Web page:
How long will we allow the hyper-rich to divide us, impoverish us, and use media to direct our anger to women, people of color, immigrants, or any other without privilege? These distractions keep us powerless and uninvolved while they turn our water, air, and land into poison.

Trump Days: I Don’t Agree to Disagree


Trump is scum, so if you voted for him you should have a pretty good explanation because I doubt you consider yourself a scummy person. Yet whenever I try to pull the knot apart with his supporters I’m met with phrases like boys will be boys. That’s not a reasonable explanation. That’s the disgusting justification of predatory behavior. But seriously, why did you think giving a psychopathic Cheeto access to nukes, was a good idea? That’s not a petty a thing we can resolve by agreeing not to. We’re not trying to decide whether Dr. Pepper tastes better than Coke. You’ve just boldly exclaimed that people can be openly racist, assault women, commit a list of atrocities, and you’re going to ignore it. You can’t give a bigger fuck you to every American and immigrant who isn’t a straight white man. And I really don’t care if that’s how it’s always been. The first thing that needs to go is the electoral college. It was a quick fix to keep northern states from constantly outvoting the south, where private property made up a great deal of the population. Clinton won the popular vote. And if that mattered it would be a lot of the same thing: war, poverty, and the next TV series. As for Bernie, I gave a monthly donation to his campaign after he announced he was running. I don’t understand how someone as morally keen and open-minded as Bernie Sanders managed to end up in government, much less stay there. I do, however, know the final result of all the above. Gridlock. What I don’t know is why, with three candidates whose moral framework goes from too good to be true to three decades of more-than-qualified in the usual affairs to build a wall—the very thing Pink Floyd warned against 37 years ago—you chose to be another brick.

Trump Days : Mourning

I spent election night drinking my shock away, and the next few days mourning the fatal illness that has gripped our democratic republic. And now, I believe electing the worse possible candidate for America’s highest office may have been the right choice. Not because I think his campaign was some half-brain scheme at thoroughly trolling us, or because he’s easing off some of his promises (probably an attempt at seeming legitimate until he can finally set his shoes on the Oval Office desk). No, I’m happy because I’ve finally been so shaken up that I’m willing to work without pay, stay up late, and build a community capable of making an entirely new state. When a rapey misogynist, tax-dodging, white supremacist, who isn’t even capable of managing a Twitter account, is elected to lead us to a better world, the system has utterly failed. And if you’re holding out for impeachment, I have bad news. Then you have to deal with Mike—you’ll have a baby if it literally fucking kills you—Pence. We only have one option, and I’ll be the first to admit it’s an awkward one. We must work together. We must shed our lofty individualism and organize to withstand the disaster that waits. Then we have to reach out to Trump’s supporters. Seems counter-intuitive, but the farther we push them away from our ideas and out of the world we’re building, the closer they are to the very thing we’re fighting.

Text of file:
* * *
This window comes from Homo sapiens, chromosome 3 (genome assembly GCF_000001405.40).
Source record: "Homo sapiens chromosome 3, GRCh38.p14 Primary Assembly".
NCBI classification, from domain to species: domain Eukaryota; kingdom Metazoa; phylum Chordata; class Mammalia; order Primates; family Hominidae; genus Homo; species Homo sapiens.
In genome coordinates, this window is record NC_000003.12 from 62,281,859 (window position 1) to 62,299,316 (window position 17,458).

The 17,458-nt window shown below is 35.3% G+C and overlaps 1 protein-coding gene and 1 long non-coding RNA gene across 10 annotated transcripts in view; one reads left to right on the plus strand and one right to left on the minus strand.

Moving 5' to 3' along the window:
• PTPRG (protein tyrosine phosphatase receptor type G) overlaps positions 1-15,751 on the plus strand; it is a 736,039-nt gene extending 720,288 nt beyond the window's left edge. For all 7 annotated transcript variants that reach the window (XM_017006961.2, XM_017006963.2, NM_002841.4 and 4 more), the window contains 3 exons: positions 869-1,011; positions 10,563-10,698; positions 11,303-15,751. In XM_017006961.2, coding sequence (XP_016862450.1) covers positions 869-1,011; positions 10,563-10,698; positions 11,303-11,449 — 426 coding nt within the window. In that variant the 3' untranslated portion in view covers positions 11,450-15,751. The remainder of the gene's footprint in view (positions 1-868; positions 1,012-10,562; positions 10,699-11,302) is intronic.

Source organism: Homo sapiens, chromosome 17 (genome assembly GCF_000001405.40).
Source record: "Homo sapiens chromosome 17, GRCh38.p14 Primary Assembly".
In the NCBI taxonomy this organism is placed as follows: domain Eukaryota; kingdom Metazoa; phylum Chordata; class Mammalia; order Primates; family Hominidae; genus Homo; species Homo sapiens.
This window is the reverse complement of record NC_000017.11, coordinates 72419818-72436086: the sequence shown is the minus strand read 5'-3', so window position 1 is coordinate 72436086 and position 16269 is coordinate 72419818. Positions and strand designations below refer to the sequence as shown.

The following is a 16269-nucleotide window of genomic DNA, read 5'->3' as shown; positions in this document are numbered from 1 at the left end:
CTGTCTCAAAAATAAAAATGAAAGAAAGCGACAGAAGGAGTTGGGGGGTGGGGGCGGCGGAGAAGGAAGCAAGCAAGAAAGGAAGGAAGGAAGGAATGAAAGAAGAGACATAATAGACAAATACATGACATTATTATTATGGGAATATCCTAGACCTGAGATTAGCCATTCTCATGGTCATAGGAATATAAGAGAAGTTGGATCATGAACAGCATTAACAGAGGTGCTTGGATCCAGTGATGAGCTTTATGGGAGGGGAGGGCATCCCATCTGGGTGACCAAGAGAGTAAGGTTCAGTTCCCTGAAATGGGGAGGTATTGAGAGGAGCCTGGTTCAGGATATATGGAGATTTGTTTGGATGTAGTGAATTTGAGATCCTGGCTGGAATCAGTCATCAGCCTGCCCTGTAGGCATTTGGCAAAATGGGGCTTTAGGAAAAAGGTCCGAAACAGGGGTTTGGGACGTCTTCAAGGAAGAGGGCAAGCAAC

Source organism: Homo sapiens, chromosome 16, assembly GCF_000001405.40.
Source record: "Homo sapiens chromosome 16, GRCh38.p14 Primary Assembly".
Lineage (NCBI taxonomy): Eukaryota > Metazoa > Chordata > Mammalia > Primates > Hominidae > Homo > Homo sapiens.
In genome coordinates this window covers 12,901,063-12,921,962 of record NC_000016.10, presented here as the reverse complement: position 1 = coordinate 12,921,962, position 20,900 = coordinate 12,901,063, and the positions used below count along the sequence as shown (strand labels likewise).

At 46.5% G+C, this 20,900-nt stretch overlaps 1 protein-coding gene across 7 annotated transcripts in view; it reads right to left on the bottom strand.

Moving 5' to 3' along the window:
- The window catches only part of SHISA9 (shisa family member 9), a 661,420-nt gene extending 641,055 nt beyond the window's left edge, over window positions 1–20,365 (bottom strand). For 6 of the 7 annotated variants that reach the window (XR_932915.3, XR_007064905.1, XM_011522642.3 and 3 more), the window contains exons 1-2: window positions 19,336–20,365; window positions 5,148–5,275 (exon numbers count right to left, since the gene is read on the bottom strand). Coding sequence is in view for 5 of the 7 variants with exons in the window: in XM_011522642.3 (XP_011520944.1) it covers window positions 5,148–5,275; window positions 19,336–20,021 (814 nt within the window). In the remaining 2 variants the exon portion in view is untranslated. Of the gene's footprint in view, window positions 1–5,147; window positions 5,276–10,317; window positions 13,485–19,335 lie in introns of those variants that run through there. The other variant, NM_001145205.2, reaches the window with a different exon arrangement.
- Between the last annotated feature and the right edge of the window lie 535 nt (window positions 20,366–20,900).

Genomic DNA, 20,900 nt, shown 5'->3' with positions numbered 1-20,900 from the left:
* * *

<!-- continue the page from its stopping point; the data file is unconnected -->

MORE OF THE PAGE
Not Far From Zero

Poverty is control. It’s a way to keep people from self-actualizing. Many are familiar with Maslow’s Hierarchy of Needs. He set out in the opposite direction of psychology at the time and began to study healthy, thriving people to find out what a person needs to transcend—to live so fully that they begin to achieve outside of themselves, create. But to do this, all the needs must not simply be met but mastered. For those unfamiliar, starting with the base: physiological, safety, love or belonging, esteem, and self-actualization. Climbing this pyramid requires money. You have to get away from zero. Some are born away from it, into wealthy families, most of us are born very close to it. When I graduated my dad had managed to save a grand for me. At the age of 18, I was $1000 away from zero. And, not surprisingly, I’m not that better off at 31. What can a person do when most of their spare time goes to sleeping and their paycheck to bills? Poverty, and consequently, suppression of our collective potential is an essential element of capitalism because transcendence ultimately usurps all systems of control.


They’re everywhere, shouting orders, micromanaging, walking around in circles with a clipboard checking boxes their superior will glance at and throw away. If a corporation had a body then the board would be the brain, and management would be the spinal cord. But a corporation isn’t a person, it’s a system of control enforced by management. They’re only there to remind us that we are at the mercy of a small group of hyper-privileged, super wealthy assbags, who’ll cut our hours and benefits so they can fill each other’s wallets with bonuses. These people, get paid hundreds of thousands of dollars to screw everyone out of every cent possible—maximizing profits. What could be better than an endless chain of managers you have to answer to? How about a diverse, well-trained, adequately staffed, workforce. There’s not a thing management do that couldn’t be done by the general laborers. But they don’t want you thinking like that because you might start to question their purpose? Or, what exactly it is that executives do from distant offices that couldn’t be done at local shops by the working people and community? Why is it that money always moves up and never seems to make its way back down?